Why does it matter if this family gets asylum?
To be granted asylum, an asylum attorney must prove that their client(s) fall into at least one of five protected categories: race, religion, nationality, particular social group or political opinion, or religion (NPR).
If the whole European Union outlawed homeschooling, then I would be open to the argument that the Romeikes fall under a "particular social group or political opinion." But plenty of EU countries permit and protect homeschooling.
It's not so dissimilar to marriage equality in this country. Illinois won't marry a woman and her fiancee, but California will - does that mean they move across the ocean to the United Kingdom to seek political asylum? I think my congressman and senator are persecuting my views in Washington D.C. Do I move to Australia to escape this? It's stupid, of course not, I either stay put and fight for my rights or I move to a different congressional district or state that better represents and protects me.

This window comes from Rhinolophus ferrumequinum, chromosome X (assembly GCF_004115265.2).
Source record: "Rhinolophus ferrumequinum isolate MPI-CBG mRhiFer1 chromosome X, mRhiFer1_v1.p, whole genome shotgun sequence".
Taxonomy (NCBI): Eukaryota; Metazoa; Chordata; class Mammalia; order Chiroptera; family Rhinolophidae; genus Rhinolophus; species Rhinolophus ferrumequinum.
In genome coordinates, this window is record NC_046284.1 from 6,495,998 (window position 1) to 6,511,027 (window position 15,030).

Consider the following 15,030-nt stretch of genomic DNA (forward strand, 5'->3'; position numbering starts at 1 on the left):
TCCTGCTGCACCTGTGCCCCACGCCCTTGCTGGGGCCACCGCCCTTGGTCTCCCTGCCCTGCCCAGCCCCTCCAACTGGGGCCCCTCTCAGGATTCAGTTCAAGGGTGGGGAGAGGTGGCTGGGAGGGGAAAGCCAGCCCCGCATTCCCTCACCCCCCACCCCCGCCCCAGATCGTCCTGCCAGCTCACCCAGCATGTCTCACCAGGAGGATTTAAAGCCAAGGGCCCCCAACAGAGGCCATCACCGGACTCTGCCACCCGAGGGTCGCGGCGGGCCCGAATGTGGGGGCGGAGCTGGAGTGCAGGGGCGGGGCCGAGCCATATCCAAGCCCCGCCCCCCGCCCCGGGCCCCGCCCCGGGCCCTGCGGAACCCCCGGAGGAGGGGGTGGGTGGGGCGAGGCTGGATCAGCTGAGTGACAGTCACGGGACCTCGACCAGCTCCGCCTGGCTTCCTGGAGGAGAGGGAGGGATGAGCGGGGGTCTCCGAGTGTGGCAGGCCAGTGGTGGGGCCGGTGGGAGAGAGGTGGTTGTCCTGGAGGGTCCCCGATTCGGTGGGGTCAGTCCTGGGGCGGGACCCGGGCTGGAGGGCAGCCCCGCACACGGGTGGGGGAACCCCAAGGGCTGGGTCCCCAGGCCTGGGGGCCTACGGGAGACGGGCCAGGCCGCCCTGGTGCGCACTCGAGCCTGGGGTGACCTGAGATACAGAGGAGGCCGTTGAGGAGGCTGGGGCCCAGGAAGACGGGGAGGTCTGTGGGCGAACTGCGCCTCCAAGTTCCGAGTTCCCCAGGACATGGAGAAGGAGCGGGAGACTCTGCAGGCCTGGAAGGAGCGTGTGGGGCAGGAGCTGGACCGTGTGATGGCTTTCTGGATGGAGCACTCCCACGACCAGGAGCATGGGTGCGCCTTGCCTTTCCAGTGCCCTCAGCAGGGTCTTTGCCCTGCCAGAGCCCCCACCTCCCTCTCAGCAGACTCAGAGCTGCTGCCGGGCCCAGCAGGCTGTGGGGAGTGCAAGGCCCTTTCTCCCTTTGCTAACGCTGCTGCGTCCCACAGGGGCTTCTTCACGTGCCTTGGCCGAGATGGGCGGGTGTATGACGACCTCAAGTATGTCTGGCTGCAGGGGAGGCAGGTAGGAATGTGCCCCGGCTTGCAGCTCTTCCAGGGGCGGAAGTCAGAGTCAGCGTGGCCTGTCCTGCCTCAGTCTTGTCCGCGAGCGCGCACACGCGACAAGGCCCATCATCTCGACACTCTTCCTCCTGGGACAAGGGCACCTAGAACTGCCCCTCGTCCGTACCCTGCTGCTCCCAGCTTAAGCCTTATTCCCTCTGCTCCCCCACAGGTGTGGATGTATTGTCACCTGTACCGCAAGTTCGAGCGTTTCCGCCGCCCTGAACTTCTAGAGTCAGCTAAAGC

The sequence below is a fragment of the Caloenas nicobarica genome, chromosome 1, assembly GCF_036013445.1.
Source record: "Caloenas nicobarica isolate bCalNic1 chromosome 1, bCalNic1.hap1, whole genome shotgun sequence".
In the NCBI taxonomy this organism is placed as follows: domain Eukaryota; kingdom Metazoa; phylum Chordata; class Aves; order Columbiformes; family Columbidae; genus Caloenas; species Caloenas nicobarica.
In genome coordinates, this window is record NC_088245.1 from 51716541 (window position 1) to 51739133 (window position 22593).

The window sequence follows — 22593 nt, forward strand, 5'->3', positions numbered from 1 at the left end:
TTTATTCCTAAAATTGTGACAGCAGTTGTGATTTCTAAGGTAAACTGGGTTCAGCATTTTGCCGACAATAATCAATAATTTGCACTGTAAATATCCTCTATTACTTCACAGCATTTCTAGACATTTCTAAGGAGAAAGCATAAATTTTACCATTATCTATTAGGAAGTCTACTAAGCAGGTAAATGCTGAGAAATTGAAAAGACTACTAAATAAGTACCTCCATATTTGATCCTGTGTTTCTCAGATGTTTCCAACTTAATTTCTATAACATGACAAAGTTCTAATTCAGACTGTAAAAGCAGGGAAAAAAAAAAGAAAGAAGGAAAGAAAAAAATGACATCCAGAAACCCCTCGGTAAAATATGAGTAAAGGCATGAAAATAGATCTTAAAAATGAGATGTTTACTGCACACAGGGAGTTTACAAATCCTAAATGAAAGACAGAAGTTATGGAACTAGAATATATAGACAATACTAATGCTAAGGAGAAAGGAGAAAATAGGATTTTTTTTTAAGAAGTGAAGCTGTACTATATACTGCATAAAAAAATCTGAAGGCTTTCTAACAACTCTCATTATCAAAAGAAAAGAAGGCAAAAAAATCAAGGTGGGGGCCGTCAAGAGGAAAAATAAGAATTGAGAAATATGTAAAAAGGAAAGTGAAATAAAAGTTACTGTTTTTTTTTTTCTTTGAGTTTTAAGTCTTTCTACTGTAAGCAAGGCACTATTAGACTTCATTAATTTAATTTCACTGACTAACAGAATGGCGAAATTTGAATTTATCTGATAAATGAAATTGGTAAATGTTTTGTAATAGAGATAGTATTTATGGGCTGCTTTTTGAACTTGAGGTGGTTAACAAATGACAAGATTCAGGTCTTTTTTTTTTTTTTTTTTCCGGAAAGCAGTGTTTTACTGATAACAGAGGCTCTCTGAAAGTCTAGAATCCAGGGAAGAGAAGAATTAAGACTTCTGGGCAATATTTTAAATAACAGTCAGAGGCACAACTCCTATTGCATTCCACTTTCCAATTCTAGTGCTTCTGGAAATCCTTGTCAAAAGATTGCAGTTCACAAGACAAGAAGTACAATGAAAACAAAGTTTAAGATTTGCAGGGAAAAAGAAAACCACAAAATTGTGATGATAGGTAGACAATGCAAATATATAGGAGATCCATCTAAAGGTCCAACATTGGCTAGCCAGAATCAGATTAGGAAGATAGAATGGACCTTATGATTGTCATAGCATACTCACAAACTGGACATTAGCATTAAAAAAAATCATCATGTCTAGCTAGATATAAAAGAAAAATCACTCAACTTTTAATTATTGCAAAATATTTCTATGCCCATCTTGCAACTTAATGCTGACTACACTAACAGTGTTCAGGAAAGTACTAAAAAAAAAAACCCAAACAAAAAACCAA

There are people who don't have access to any education, clean water, or food. There are people who are killed for being the wrong shade of brown, for being born into the wrong religion or social group. There are women whose genitalia are mutilated for the sake of tradition and purity. The asylum process is long, messy, and time consuming. There are people who desperately need it, and to take time, attention, and resources away from them to pursue cases like the Romeikes is reprehensible.
But the Romeikes?
People who could have moved just 65 miles west of their hometown and homeschooled legally?**
These people do not need my country's protection.